- Wind and Hybrid Technology
turbines use the wind to produce electrical power. A turbine with fan blades is
placed at the top of a tall tower. The towers are tall in order to harness the
wind at a greater velocity, free of turbulence caused by interference from obstacles
such as trees, hills and buildings. As the turbine rotates in the wind, a generator
produces electrical power. A single wind turbine can range in size from a few
kW for residential applications to more than 5 MW.
- Size Range:
Several kW - 5 MW
- Fuel: Wind
- Other Features:
Various types and sizes
Status: Wind turbines are widely available
The map below
shows the installed wind capacity in megawatts.
individual wind turbines are grouped into wind farms containing several turbines.
Many wind farms are MW scale, ranging from a few MWs to tens of MWs. Wind farms
or smaller wind projects may be connected directly to utility distribution systems.
The larger wind farms are often connected to sub-transmission lines. The small-scale
wind farms and individual units are typically defined as distributed generation.
Residential systems (5-15 kW) are available; however, they are generally not suitable
for urban or small-lot suburban homes due to large space requirements.
Developers and manufacturers of DG are looking for ways to combine technologies
to improve performance and efficiency of distributed generation equipment. Several
examples of hybrid systems include:
- Solid oxide
fuel cell combined with a gas turbine or microturbine
- Stirling engine
combined with a solar dish (see the photograph)
- l Wind turbines
with battery storage and diesel backup generators
- Engines (and
other prime movers) combined with energy storage devices such as flywheels
turbine hybrid system can provide electrical conversion efficiencies of 60 to
70%. Solid oxide fuel cell/gas turbine concepts rely on the principle that fuel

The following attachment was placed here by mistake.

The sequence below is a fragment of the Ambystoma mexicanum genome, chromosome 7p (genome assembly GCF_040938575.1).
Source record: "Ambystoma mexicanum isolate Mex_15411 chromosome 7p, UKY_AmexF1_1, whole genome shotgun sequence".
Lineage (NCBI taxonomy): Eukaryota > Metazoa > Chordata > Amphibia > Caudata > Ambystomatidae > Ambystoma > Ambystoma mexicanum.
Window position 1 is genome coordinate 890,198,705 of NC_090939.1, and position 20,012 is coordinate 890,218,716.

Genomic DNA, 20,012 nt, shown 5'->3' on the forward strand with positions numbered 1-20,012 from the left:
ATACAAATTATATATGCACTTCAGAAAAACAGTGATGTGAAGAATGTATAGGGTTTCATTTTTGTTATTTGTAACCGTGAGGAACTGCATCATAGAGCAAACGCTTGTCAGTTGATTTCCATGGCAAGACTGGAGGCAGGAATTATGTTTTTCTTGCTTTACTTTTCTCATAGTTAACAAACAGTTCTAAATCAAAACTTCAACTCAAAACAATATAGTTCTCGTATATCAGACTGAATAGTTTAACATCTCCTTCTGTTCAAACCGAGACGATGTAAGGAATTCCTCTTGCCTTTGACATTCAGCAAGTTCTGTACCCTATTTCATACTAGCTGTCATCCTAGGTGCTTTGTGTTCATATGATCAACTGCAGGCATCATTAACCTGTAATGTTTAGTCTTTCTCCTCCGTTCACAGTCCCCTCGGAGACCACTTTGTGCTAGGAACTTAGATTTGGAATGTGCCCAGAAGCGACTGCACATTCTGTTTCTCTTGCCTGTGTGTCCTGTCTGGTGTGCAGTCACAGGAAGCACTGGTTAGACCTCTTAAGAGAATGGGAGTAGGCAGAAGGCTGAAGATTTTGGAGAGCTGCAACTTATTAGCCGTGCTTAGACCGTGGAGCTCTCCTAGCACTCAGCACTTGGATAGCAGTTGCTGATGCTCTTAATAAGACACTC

cell efficiency and reaction speed will improve when the fuel-cell stack operates
above atmospheric pressure. By operating the fuel cell stack at 4 atmospheres
or higher, it is possible to integrate the fuel cell with a gas turbine. In this
hybrid arrangement, the gas turbine compressor is used to pressurize the fuel
cell, then the hot exhaust from the fuel cell stack, which still contains 50%
of the fuel's energy (as unreacted fuel and waste heat), is fed back into the
turbine, combusted and expanded to extract more energy. Energy recovered from
a recuperator is used to help heat inlet air for the fuel cell stack and the compressor.)
are working to develop Stirling engine/solar dish hybrid systems. These kinds
of hybrid systems are small, with typical outputs in the range of about 5 to 25
kW. This size makes dish/Stirling hybrids ideal for stand-alone or other decentralized
applications, such as replacement of diesel generators. Larger dish/Stirling plants
with outputs of 1 to 20 MW could be developed to meet moderate-scale grid-connected
applications. Dish/Stirling hybrids can also be designed to run on fossil fuels
for operation when there is no sunshine.
can be used in combination with energy storage and some type of backup generation
(i.e., reciprocating engine, turbine, or fuel cell) to provide steady power supply
to remote locations not connected to the grid.
devices such as flywheels are being combined with reciprocating engines and microturbines
to provide a reliable backup power supply. The energy storage device provides
ride-through capability to enable the backup power supply to get started. In this
way, electricity users can have an interruption-free backup power supply.